Venue: Committee Room 1, City Hall
Contact: Democratic Services - 01522 873387
RESOLVED that the minutes of the meeting held on 24 May 2018 be confirmed.
RESOLVED that the minutes of the meeting of the Housing Scrutiny Sub-Committee held on 18 June 2018 be confirmed.
Declarations of Interest
Please note that, in accordance with the Members' Code of Conduct, when declaring interests members must disclose the existence and nature of the interest, and whether it is a disclosable pecuniary interest (DPI) or personal and/or pecuniary.
No declarations of interest were received.
Portfolio Holder under Scrutiny
Pat Jukes, Corporate Policy Business Manager:
a) gave a presentation outlining the performance of the Our People and Resources Portfolio, which included:
· contextual information on the corporate environment in the City of Lincoln Council. The following points were noted:
- the number of full time equivalent staff working for the Council had decreased from 590.9 in 2016/17 to 557.9 in 2017/18. An average of 20.5 apprentices was in addition to this figure. Quarter one performance for 2018/19 indicated a revised figure of 555.4;
- the percentage of staff turnover at the end of quarter four was 2.83%, which was an increase of 0.48% compared to the previous quarter. Quarter one performance for 2018/19 indicated a figure of 3.31%;
- there were 73 active projects in Vision 2020 in 2017/18 and going forward into 2018/19 there would be over 60 active projects;
- during 2017/18 there were 48 new apprentices on the programme, all of which completed on time. For quarter one, six people had completed their apprenticeships and six people had enrolled as new apprentices;
- the General Fund this year had a net requirement of £14.3 million, which was up from £10.4 million in 2017/18;
- in 2017/18 the Towards Financial Sustainability target was overachieved by £30,390;
- as part of the business rate pilot in 2018/19, the Council would receive 60% of business rates, with 40% going to Lincolnshire County Council.
· latest population estimates, with the biggest age range being around the 15-29 bracket due to the impact of the Universities in the city;
· latest population splits, with the gap between the number of males and females reducing. This currently stood at 720 which was down from 1,169 in 2016;
· Lincoln population per square kilometre, with Lincoln having the sixth highest density of population per square kilometre when compared to the Council’s nearest neighbours;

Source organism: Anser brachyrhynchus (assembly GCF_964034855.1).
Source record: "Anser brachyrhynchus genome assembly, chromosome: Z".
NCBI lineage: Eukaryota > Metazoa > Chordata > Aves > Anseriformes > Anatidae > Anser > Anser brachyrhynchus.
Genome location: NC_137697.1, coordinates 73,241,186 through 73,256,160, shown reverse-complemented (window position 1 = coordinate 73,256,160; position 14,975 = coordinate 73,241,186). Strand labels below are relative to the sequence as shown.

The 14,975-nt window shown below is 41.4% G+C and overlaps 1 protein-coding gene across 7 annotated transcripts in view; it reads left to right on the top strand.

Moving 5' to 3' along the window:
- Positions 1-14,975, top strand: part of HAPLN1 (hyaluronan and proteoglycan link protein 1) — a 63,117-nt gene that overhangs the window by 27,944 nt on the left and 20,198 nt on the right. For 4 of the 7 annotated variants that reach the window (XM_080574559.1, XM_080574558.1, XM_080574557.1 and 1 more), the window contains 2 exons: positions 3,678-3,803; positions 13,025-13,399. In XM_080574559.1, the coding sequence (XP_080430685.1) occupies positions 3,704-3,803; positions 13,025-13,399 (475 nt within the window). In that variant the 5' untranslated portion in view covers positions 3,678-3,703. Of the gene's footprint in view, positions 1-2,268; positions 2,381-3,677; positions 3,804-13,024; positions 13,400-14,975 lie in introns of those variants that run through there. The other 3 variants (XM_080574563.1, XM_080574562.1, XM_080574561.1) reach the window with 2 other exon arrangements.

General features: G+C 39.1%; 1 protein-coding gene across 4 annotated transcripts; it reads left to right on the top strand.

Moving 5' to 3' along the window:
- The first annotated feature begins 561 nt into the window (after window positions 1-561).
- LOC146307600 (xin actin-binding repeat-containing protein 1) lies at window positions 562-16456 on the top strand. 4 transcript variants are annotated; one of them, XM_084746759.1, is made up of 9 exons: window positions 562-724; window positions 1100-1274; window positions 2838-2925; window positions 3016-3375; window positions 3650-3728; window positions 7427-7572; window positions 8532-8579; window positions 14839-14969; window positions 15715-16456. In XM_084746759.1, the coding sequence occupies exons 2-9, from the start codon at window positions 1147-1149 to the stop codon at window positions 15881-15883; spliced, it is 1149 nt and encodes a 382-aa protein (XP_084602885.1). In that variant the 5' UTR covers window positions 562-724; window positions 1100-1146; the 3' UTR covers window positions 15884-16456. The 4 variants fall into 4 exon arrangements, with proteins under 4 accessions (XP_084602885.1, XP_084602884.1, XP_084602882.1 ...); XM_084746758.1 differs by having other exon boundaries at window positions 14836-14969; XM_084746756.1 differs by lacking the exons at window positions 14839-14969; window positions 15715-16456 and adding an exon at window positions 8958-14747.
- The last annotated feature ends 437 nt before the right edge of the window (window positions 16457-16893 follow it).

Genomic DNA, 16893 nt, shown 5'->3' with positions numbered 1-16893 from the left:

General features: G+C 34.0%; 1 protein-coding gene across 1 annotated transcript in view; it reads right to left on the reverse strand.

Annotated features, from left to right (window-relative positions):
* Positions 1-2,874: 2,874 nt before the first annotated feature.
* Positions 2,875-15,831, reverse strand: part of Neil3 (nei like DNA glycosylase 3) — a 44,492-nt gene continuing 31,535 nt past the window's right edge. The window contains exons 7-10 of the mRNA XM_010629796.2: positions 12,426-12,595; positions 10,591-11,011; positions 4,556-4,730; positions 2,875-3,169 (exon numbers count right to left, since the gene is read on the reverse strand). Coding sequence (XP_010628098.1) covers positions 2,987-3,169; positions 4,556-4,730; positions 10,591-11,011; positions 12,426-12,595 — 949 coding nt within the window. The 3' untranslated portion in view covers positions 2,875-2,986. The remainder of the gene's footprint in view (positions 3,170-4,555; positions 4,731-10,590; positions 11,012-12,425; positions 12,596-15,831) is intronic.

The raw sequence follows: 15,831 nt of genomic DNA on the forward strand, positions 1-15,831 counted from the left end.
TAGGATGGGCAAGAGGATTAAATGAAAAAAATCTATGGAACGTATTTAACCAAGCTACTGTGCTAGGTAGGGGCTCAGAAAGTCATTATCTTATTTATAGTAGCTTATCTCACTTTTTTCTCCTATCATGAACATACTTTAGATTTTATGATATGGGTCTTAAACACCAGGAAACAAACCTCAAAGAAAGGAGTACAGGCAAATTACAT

· sickness comparisons year on year, by type and with East Midlands local authorities;
· followers to the Council’s social media sites and social media following compared to other local authorities.
b) highlighted the following key points:
· sickness levels were growing due to higher than normal long term sickness;
· the City of Lincoln Council continued to increase its social media reach and was the third highest on Twitter per 100,000 population in comparison to its nearest neighbours;
· the Council’s online facility ‘Myinfo’ was increasing in popularity, with over 50% more users in quarter four than in quarter three;
· performance in respect of time taken to answer calls had dropped in quarter four but this was expected to recover well in the first quarter of 2018/19;
· the 2017/18 council tax collection rate overachieved its target;
· non-domestic rate collection, whilst lower than last year, still achieved its target.
c) invited members’ questions and comments.
The increase in people using technology and social media, in particular, was excellent, but were there measures in place for people who could not use or did not have access to the internet or social media?
The Council would always ... view the full minutes text for item 15a
Councillor Ric Metcalfe, Leader of the Council and Portfolio Holder for Our People and Resources:
a) presented a report which set out:
· contextual information relating to the changing political landscape nationally and the impact that this was having on the Council’s resources;
· an overview of the Council’s priorities via its Vision 2020 and a summary of key achievements;
· key achievements in relation to the Our People and Resources Portfolio, including:
- progress on reshaping local government, working with partners which could support a possible future Greater Lincolnshire bid submission for infrastructure projects;
- financial sustainability and delivery against the Towards Financial Sustainability savings targets;
- the Revenues and Benefits Shared Service;
- asset optimisation;
- emergency planning;
- business continuity;
- risk management;
- corporate health and safety;
- Human Resources;
- Work Based Learning, including apprenticeships;
- Civic and International Partnerships.
b) highlighted those service areas and responsibilities that were within the former Corporate Management and Customer Services Portfolio and had moved under the responsibility of other Portfolios following the introduction of new Executive Portfolios.
c) outlined the key Portfolio performance results up to quarter four in 2017/18, as set out in the previous item.
d) presented future challenges for the Portfolio going forward, including planning for the second phase of projects as part of the Vision 2020.
e) Invited members’ questions and comments.
The new Central Car Park was opened in November 2017 and the top floor to the car park was still not able to be used. Similarly, part of the fourth floor was recently closed. This did not look good for people visiting the city.
The extremely hot weather experienced recently had prevented works being finalised on the top floor of the Central Car Park. The Council had experienced significant growth in use of the car park since it was opened, with positive feedback having been received from customers, together with national recognition in respect of the standards of the car park. Councillor Metcalfe shared concerns regarding the delay in completion of the top floor. Work was due to commence next week which consisted of complex waterproofing on the top floor of the car park. The recent unavailability of part of the fourth floor was due to the storage of materials in anticipation of being able to commence with works on the top floor. All materials had since been cordoned off, which allowed for part of it to be open. The car park had seen 98,000 visitors since it opened in November 2017 and was running between 50% and 60% capacity.